![CDATA[ [if IE 9] ]]>
The case concerns family reunification. According to the CJEU Press release no. 95/20:
In 2012, B. M. M., who has refugee status in Belgium, submitted applications for residence permits by way of family reunification for his three minor children at the Belgian embassy in Conakry (Guinea). Those applications were rejected. In 2013, B. M. M. submitted further similar applications at the Belgian embassy in Dakar (Senegal). In 2014, the competent Belgian authorities rejected those applications on the ground that they were based on fraudulent and misleading information. Hearing actions against those decisions, on 25 April 2014, the Conseil du contentieux des étrangers (Council for asylum and immigration proceedings, Belgium) declared them inadmissible on 31 January 2018 on the ground of lack of interest in bringing proceedings. According to settled national case-law, the interest in bringing proceedings must exist when an action is brought and continue to exist throughout the proceedings. In the present case, even taking into account the dates of birth set out in the applications, the children concerned had all become adults on the date of delivery of the decision of the Council for asylum and immigration proceedings and therefore no longer satisfied the conditions laid down by the provisions governing family reunification which minor children are entitled to enjoy.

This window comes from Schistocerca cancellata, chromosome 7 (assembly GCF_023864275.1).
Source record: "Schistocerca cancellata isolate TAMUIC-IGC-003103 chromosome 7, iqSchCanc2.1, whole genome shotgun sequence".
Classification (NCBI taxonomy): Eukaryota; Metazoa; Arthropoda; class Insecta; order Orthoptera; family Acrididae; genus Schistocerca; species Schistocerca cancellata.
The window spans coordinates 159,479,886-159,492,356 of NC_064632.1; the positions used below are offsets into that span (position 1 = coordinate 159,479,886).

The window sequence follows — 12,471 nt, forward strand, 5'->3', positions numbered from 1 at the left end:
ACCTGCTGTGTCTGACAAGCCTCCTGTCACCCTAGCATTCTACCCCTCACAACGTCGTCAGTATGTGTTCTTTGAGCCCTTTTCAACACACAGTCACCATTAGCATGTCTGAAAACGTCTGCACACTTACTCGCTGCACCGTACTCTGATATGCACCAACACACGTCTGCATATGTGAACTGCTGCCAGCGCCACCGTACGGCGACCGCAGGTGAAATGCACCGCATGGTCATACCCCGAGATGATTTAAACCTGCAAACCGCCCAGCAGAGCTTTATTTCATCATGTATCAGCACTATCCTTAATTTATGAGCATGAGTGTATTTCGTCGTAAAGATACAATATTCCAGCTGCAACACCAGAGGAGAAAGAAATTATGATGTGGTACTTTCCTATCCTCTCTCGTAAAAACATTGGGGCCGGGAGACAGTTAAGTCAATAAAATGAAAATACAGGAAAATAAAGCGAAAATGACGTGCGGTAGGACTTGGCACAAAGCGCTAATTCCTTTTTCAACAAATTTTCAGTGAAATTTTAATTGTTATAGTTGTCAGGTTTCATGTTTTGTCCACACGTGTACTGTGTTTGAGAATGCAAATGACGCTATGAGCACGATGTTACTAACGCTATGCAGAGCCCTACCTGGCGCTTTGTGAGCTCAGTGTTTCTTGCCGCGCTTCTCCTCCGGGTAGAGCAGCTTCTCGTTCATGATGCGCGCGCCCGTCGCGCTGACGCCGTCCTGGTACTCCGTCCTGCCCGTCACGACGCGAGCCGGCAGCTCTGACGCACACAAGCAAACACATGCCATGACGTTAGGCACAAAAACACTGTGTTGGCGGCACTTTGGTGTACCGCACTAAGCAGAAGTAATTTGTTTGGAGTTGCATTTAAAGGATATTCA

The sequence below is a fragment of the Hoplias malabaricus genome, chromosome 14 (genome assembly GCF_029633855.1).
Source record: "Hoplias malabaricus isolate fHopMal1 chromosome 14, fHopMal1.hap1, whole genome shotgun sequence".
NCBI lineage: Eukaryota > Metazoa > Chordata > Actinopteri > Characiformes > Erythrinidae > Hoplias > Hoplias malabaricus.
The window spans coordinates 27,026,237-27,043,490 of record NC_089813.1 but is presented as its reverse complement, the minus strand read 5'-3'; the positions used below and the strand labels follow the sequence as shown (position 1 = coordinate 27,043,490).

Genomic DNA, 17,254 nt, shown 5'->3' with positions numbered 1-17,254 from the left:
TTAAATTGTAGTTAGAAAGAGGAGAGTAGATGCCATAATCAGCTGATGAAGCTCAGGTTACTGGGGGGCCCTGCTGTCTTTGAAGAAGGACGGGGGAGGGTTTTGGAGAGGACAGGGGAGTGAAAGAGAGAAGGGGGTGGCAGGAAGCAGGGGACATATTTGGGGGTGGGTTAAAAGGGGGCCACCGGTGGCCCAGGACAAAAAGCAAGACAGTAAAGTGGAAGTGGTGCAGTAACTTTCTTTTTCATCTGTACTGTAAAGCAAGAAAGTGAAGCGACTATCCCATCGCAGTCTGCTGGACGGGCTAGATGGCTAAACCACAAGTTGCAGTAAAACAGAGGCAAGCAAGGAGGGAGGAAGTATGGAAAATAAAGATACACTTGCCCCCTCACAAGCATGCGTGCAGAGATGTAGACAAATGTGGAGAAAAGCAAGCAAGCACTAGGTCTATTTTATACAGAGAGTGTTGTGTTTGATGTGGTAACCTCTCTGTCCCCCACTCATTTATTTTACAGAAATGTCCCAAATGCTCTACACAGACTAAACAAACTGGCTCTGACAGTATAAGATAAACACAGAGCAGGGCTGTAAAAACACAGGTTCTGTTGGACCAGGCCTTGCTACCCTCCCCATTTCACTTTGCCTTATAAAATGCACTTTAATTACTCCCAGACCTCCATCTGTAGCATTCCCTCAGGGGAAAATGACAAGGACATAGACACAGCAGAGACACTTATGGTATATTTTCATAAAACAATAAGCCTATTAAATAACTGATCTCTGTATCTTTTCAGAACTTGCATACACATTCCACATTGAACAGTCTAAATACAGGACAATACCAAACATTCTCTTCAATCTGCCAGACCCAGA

The three children concerned lodged an appeal on a point of law before the Conseil d’État (Council of State, Belgium). According to them, the interpretation of the Council for asylum and immigration proceedings, first, disregarded the principle of effectiveness of EU law, in so far as it prevents them from enjoying the right to family reunification guaranteed by the relevant directive and, secondly, infringes the right to an effective remedy. In that context, the Council of State decided to refer questions to the Court of Justice for a preliminary ruling.
The CJEU held that the date which should be referred to in order to determine whether a ‘minor child’ is concerned is that of the submission of the application for entry and residence for the purposes of family reunification, and not the date on which a decision was given on that application by the competent authorities of that Member State, as the case may be, after an action against the decision rejecting such an application.
The CJEU also held that the action against the rejection of an application for family reunification of a minor child cannot be held inadmissible on the sole ground that the child has reached majority during the court proceedings.
For more information please consult our